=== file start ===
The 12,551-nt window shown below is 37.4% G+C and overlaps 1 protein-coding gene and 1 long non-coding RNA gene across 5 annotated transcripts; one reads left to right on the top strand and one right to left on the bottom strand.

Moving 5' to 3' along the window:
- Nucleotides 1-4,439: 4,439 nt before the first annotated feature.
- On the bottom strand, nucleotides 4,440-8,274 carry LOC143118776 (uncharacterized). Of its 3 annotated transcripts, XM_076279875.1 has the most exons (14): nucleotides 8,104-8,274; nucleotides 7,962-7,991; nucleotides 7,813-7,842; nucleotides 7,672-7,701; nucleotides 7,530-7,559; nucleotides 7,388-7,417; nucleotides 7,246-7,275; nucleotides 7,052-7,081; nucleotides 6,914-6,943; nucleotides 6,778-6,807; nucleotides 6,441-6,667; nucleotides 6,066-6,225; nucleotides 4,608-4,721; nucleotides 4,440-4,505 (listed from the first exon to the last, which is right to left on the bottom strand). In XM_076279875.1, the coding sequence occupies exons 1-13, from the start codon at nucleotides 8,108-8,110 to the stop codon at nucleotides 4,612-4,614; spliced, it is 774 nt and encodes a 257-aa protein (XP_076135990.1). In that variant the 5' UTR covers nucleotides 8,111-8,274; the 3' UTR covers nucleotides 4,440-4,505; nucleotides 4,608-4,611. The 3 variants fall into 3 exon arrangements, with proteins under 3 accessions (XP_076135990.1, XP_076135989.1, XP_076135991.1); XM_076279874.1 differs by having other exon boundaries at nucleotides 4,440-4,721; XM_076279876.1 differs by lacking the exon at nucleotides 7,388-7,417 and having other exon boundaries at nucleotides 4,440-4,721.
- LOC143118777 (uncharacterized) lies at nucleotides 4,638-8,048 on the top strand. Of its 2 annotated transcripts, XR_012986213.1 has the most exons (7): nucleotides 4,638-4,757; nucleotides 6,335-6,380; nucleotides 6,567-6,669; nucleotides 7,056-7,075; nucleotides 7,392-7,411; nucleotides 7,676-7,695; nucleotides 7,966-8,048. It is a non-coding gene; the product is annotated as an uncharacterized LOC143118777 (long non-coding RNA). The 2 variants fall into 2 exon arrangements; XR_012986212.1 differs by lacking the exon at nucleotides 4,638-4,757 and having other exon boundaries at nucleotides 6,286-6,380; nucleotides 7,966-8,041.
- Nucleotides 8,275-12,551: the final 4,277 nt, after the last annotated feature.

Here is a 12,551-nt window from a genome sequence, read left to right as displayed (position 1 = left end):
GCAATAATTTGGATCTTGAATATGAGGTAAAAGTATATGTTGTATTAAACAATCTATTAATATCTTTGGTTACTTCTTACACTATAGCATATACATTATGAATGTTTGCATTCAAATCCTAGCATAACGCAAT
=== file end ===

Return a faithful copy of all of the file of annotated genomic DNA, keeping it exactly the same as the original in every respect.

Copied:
The 12,551-nt window shown below is 37.4% G+C and overlaps 1 protein-coding gene and 1 long non-coding RNA gene across 5 annotated transcripts; one reads left to right on the top strand and one right to left on the bottom strand.

Moving 5' to 3' along the window:
- Nucleotides 1-4,439: 4,439 nt before the first annotated feature.
- On the bottom strand, nucleotides 4,440-8,274 carry LOC143118776 (uncharacterized). Of its 3 annotated transcripts, XM_076279875.1 has the most exons (14): nucleotides 8,104-8,274; nucleotides 7,962-7,991; nucleotides 7,813-7,842; nucleotides 7,672-7,701; nucleotides 7,530-7,559; nucleotides 7,388-7,417; nucleotides 7,246-7,275; nucleotides 7,052-7,081; nucleotides 6,914-6,943; nucleotides 6,778-6,807; nucleotides 6,441-6,667; nucleotides 6,066-6,225; nucleotides 4,608-4,721; nucleotides 4,440-4,505 (listed from the first exon to the last, which is right to left on the bottom strand). In XM_076279875.1, the coding sequence occupies exons 1-13, from the start codon at nucleotides 8,108-8,110 to the stop codon at nucleotides 4,612-4,614; spliced, it is 774 nt and encodes a 257-aa protein (XP_076135990.1). In that variant the 5' UTR covers nucleotides 8,111-8,274; the 3' UTR covers nucleotides 4,440-4,505; nucleotides 4,608-4,611. The 3 variants fall into 3 exon arrangements, with proteins under 3 accessions (XP_076135990.1, XP_076135989.1, XP_076135991.1); XM_076279874.1 differs by having other exon boundaries at nucleotides 4,440-4,721; XM_076279876.1 differs by lacking the exon at nucleotides 7,388-7,417 and having other exon boundaries at nucleotides 4,440-4,721.
- LOC143118777 (uncharacterized) lies at nucleotides 4,638-8,048 on the top strand. Of its 2 annotated transcripts, XR_012986213.1 has the most exons (7): nucleotides 4,638-4,757; nucleotides 6,335-6,380; nucleotides 6,567-6,669; nucleotides 7,056-7,075; nucleotides 7,392-7,411; nucleotides 7,676-7,695; nucleotides 7,966-8,048. It is a non-coding gene; the product is annotated as an uncharacterized LOC143118777 (long non-coding RNA). The 2 variants fall into 2 exon arrangements; XR_012986212.1 differs by lacking the exon at nucleotides 4,638-4,757 and having other exon boundaries at nucleotides 6,286-6,380; nucleotides 7,966-8,041.
- Nucleotides 8,275-12,551: the final 4,277 nt, after the last annotated feature.

Here is a 12,551-nt window from a genome sequence, read left to right as displayed (position 1 = left end):
GCAATAATTTGGATCTTGAATATGAGGTAAAAGTATATGTTGTATTAAACAATCTATTAATATCTTTGGTTACTTCTTACACTATAGCATATACATTATGAATGTTTGCATTCAAATCCTAGCATAACGCAAT